Has Serbian politics become more radical than the Radicals?

A mouse that “jumped and bit” the rival MP, women’s underwear displayed in the Parliament, and a stone in the assembly pews.

These are the symbols of the last convocation of the Serbian parliament, which started its work with protests that the opposition lodged with the state Electoral Commission due to the results of three electoral lists which were on the verge of electoral threshold, and ended with the declaration of the state of emergency and hunger strike of Dveri’s leader, Bosko Obradovic.

“These are scenes that fall into the category of parliamentary provocations or incidents; they happen in all parliaments around the world especially when the opposition is denied the right to speak. As long as we had the opportunity to speak freely, we did not engage in any incidents because our goal is not to provoke but to conduct a serious parliamentary debate,” Bosko Obradovic told the BBC in Serbian.

For political analyst Dragomir Andjelkovic, these scenes come as no surprise:

“We generally have a low level of political culture here, so I would not like to specifically highlight the current parliamentary summons or any politician in particular, because we have had zig-zag political relations since 2000. Unfortunately, the very continuity of Serbian political life itself leads to many radical and aggressive things”.

Parliamentary elections in Serbia are now scheduled for 21 June and were previously postponed due to the declaration of a state of emergency.

“We hate the radical method”

Bosko Obradovic says that his parliamentary mandate is actually a snapshot of Serbian politics and society in the previous four years:

“Our mandate, as the opposition, has been characterized by the suffocation of freedoms and media in Serbia, the violation of the Constitution and the law and the attempt to stifle the voice of the opposition. Each of our debates in the Parliament was interrupted, the microphone turned off, we were excluded from the Parliament’s work, so at some point, we decided to boycott the work of the National Parliament because it had lost the meaning of parliamentary democracy.”

Obradovic says that his parliamentary group, which entered parliament through a coalition with the Democratic Party of Serbia (DSS), was among the most active and had the most parliamentary appearances even though his proposals and initiatives were not adopted.

“Only when we were brutally prevented from speaking, when our microphone was turned off in the middle of the sentence, did we have to look for alternative ways that led to such radical political methods,” says Obradovic.

“You resort to this when you have nothing else left, even at the risk of your own health; I wanted to draw attention to what is happening in Serbia by going on hunger strike,” he added.

Obradovic went on hunger strike in front of the Serbian parliament ten days in May to denounce the undemocratic situation in Serbia.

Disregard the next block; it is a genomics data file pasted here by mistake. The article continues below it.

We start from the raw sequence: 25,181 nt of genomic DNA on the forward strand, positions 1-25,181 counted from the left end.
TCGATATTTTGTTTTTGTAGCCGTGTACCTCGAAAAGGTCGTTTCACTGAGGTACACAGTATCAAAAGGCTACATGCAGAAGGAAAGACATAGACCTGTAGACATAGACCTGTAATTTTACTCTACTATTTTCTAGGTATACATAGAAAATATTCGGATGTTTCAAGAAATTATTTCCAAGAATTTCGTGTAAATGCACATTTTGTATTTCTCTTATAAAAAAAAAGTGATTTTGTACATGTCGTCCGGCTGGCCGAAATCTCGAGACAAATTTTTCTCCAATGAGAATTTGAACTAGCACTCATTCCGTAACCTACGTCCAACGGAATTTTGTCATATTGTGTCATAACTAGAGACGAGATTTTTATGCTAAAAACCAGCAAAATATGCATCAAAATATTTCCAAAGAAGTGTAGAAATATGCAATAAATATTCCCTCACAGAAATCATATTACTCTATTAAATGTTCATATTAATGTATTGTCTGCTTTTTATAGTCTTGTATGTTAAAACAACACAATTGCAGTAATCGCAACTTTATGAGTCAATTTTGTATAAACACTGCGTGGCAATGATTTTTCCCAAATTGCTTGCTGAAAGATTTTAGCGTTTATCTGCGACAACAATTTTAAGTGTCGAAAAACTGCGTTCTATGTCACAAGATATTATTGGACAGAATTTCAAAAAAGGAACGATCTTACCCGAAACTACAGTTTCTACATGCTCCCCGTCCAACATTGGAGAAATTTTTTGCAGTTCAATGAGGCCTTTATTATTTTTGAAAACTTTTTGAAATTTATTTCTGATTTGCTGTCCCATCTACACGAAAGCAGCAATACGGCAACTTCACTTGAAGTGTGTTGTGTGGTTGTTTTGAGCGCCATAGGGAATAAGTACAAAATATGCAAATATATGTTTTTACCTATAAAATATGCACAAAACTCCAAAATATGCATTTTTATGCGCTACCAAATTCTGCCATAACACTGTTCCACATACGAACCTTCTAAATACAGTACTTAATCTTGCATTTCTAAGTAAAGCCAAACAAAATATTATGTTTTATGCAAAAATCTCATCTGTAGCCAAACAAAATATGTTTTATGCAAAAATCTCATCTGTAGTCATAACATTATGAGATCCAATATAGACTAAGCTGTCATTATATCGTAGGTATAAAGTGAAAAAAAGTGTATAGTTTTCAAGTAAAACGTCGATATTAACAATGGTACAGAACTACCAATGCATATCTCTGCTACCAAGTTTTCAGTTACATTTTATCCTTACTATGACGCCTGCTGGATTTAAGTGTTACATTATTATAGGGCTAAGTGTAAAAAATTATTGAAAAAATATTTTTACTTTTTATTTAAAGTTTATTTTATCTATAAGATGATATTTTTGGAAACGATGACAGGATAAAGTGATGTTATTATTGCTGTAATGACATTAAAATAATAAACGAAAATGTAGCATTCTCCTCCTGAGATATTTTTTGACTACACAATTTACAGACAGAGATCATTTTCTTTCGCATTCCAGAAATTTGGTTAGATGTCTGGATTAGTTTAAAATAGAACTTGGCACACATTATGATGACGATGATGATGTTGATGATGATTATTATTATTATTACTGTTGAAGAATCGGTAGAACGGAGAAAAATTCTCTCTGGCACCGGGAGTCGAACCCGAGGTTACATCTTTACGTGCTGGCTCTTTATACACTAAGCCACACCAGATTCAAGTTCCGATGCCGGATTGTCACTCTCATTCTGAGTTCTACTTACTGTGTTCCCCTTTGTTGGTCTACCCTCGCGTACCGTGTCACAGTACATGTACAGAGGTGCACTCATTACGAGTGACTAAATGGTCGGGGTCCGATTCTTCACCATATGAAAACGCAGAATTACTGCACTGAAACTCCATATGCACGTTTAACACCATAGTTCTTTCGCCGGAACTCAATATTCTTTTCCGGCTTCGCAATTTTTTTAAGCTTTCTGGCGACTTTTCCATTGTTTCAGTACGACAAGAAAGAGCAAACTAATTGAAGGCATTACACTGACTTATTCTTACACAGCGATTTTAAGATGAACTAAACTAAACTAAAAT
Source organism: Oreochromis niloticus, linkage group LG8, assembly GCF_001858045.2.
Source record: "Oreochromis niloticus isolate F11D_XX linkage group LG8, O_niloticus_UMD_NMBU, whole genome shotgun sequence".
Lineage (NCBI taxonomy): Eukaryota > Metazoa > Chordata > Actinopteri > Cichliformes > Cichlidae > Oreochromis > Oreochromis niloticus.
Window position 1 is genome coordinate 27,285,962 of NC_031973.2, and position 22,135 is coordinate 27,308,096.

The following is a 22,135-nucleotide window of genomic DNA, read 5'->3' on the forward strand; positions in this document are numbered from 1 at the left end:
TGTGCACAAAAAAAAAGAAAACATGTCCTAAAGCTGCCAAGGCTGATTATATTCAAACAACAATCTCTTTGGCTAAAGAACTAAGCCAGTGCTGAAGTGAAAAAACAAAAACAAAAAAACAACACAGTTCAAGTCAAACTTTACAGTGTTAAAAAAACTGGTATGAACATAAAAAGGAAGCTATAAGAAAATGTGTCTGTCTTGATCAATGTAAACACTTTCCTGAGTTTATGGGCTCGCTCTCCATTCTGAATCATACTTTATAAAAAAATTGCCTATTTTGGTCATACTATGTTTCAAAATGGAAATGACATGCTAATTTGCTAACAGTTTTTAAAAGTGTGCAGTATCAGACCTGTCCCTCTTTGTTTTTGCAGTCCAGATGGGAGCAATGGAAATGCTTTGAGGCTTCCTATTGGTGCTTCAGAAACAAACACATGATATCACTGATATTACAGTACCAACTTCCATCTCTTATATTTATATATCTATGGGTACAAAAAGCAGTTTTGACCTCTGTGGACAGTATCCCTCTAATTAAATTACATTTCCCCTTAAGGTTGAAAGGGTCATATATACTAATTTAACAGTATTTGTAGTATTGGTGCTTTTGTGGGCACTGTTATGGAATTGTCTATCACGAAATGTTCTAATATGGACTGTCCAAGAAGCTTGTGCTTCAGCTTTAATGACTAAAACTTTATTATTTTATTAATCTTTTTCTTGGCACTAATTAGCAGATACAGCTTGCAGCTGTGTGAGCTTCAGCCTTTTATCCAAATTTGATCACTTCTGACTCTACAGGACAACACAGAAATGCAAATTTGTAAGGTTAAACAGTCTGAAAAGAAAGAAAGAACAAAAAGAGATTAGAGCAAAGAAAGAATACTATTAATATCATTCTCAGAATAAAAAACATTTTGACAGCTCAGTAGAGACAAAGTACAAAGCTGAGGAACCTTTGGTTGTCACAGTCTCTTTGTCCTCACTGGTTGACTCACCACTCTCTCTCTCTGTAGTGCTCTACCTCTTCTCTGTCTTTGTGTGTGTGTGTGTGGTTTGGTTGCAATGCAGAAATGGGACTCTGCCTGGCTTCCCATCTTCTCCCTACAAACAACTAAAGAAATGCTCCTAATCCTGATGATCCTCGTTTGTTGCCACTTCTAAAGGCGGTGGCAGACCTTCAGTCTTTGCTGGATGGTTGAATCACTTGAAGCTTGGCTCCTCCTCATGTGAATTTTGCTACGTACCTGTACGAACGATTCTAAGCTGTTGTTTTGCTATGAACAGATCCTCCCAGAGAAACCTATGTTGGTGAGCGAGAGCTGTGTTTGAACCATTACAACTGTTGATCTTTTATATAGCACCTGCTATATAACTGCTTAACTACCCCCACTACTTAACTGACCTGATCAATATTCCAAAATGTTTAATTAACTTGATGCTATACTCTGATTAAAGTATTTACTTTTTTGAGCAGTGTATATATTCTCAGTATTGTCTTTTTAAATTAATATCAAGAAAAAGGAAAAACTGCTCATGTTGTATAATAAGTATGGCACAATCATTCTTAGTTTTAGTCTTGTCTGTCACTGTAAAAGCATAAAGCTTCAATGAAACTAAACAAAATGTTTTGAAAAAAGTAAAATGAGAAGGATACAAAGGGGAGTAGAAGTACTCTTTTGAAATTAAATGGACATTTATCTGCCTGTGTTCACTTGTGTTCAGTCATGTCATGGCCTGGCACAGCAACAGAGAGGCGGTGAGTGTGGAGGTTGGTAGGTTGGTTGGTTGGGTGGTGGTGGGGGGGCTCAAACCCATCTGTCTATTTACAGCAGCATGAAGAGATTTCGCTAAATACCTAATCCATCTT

The public also remembers the incidents when Obradovic interrupted a parliamentary session by blowing a whistle, his clash with deputy Marjan Risticevic in front of the parliament building, the stone he brought into the Parliament building while reciting a song by Djura Jaksic, and the mouse that “jumped and bit” an MP from the SNS, Aleksandar Martinovic.

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Political analyst Andjelkovic says that one can expect excessive situations from anyone who thinks such moves will bring them political benefits.

“In every party, there are people who are ready to act radically and to the limit of excess. I would not particularly like to accuse Dveri as they are neither better nor worse than the rest,” Andjelkovic believes.

“There’s no reason to behave differently”

In her fourth term as an MP, Vjerica Radeta, from the Serbian Radical Party, was also the deputy speaker of the Parliament, while her former party colleague, Maja Gojkovic, is the current speaker.

“If there were no Serbian radicals in the National Parliament, people would not even know what laws the parliamentary majority has passed. Perhaps our greatest success is that we proposed a new law on executive procedure and security and received the support of more than 100,000 citizens for this proposal in a very short time,” says Radeta, adding that she is sorry that they could not convince the parliamentary majority to put this proposal on the agenda.

However, the public also remembers her confrontation with Deputy Prime Minister Zorana Mihajlovic, to whom she told that she was a “thief among thieves”, while her colleague Milorad Mircic brought pink women’s underwear to the Parliament also to provoke Mihajlovic.

“We have shown that she is actually a spy in the government of Serbia and that EUR 300 million was stolen from the budget and spent on a dubious contract with Bechtel. We also wanted to remind people that government officials spend public money on underwear and cosmetics, bags worth several thousand euro, gloves that cost more than the minimum wage in Serbia and similar machinations,” says Radeta.

In the parliamentary session held in January 2020, Minister Mihajlovic rejected the accusations of the radicals.

“You are lying because there are no documents to prove that the Chinese company offered a lower bid to build the Moravian corridor. You are lying that I took 300 million for the Moravian corridor. You are lying about me being a spy, American or British,” Mihajlovic was adamant.

Dveri’s leader,  Bosko Obradovic, whose methods are seen by the public as similar to those attributed to the Serbian Radical Party, says that the protagonists of such a method are in power.

“The radical political style, applied to the maximum by the SNS, is essentially the opposite of what Dveri wants,” Obradovic says.

(BBC in Serbian, 03.04.2020)




This post is also available in: Italiano

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